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Preliminary Evaluation of the Implementation of the Problem Solving Training and Offence Behaviour Program in Community Corrections and Prisons Across Victoria, Australia (From Policing in Central and Eastern Europe: Dilemmas of Contemporary Criminal Justice, P 505-517, 2004, Gorazd Mesko, et al., e

NCJ Number
Date Published
September 2004
13 pages

This paper reports on evaluations of the Victorian correctional department's (Australia) implementation of James McGuire's (2000) Cognitive Skills Program in community corrections venues and prisons throughout the State.


The Cognitive Skills Program developed by James McGuire is based on an extensive body of research that has found a link between deficits in social problem solving and offending. The Cognitive Skills Program is a group-based intervention designed to reduce offending by training participants in social problem solving skills. The four main components are training in problem solving, self-management, social interactions, and values. The training focuses on the application of problem solving techniques that will avoid criminal behavior and reinforce beneficial behaviors. Modeling, class activities, and homework assignments are used to teach the skills. The evaluations used guidelines for program implementation proposed by Gendereau, Goggin, and Smith (1999). These guidelines focus on organizational issues, staffing, the change agent, and program factors. A total of 136 staff from all levels of the correctional system provided information pertinent to evaluation criteria. The evaluations found that the failure to develop guidelines and standards for program delivery prior to implementation resulted in inappropriate referrals; inconsistent staff training; and organizational issues, notably workload allowances for program facilitators. Program integrity was a concern for staff in both community corrections and prisons, as the majority of facilitators reported a failure to adhere strictly to the program manual. 4 tables and 26 references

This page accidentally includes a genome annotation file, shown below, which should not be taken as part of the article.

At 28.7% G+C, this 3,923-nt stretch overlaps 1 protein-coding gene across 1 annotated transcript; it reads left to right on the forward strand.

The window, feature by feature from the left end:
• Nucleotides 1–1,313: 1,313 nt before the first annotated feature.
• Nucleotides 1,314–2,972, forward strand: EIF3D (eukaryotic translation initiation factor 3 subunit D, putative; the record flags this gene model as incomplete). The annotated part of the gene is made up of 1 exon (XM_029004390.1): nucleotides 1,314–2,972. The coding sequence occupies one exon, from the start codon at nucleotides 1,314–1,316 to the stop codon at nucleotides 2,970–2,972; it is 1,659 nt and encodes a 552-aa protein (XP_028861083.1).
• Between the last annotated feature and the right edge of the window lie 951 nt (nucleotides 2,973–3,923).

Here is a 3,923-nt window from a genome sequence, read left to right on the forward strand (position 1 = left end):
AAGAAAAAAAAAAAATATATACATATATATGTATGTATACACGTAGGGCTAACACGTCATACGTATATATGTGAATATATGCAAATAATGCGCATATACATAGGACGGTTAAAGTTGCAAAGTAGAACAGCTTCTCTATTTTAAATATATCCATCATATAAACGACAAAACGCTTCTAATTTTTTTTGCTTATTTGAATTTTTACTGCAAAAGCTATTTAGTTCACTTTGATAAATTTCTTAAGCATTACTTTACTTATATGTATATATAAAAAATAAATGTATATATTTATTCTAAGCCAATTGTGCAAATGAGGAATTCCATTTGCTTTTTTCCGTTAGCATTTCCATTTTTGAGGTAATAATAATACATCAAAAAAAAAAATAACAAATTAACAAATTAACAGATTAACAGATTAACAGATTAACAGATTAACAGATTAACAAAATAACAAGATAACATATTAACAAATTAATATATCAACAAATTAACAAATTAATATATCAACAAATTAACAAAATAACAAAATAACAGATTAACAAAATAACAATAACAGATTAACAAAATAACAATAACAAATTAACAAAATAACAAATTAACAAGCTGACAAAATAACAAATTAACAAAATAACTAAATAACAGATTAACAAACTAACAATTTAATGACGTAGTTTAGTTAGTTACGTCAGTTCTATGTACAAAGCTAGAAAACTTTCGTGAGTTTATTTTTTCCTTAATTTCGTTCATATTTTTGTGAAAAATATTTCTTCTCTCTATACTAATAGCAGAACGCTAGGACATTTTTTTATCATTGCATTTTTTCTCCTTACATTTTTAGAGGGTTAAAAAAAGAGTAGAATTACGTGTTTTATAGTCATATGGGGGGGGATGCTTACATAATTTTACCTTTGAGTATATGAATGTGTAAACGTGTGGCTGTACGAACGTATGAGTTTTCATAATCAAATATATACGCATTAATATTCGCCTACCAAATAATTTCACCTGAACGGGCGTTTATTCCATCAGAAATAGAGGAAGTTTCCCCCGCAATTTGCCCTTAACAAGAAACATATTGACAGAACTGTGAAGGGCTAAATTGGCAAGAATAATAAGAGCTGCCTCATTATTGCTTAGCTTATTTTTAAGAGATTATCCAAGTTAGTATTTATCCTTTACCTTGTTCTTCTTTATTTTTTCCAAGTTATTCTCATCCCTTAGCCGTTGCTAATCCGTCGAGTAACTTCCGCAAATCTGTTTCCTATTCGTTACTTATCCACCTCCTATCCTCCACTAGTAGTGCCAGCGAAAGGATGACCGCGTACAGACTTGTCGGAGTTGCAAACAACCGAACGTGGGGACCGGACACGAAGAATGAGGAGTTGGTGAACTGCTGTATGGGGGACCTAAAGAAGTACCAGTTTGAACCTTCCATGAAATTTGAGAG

Date Published: September 1, 2004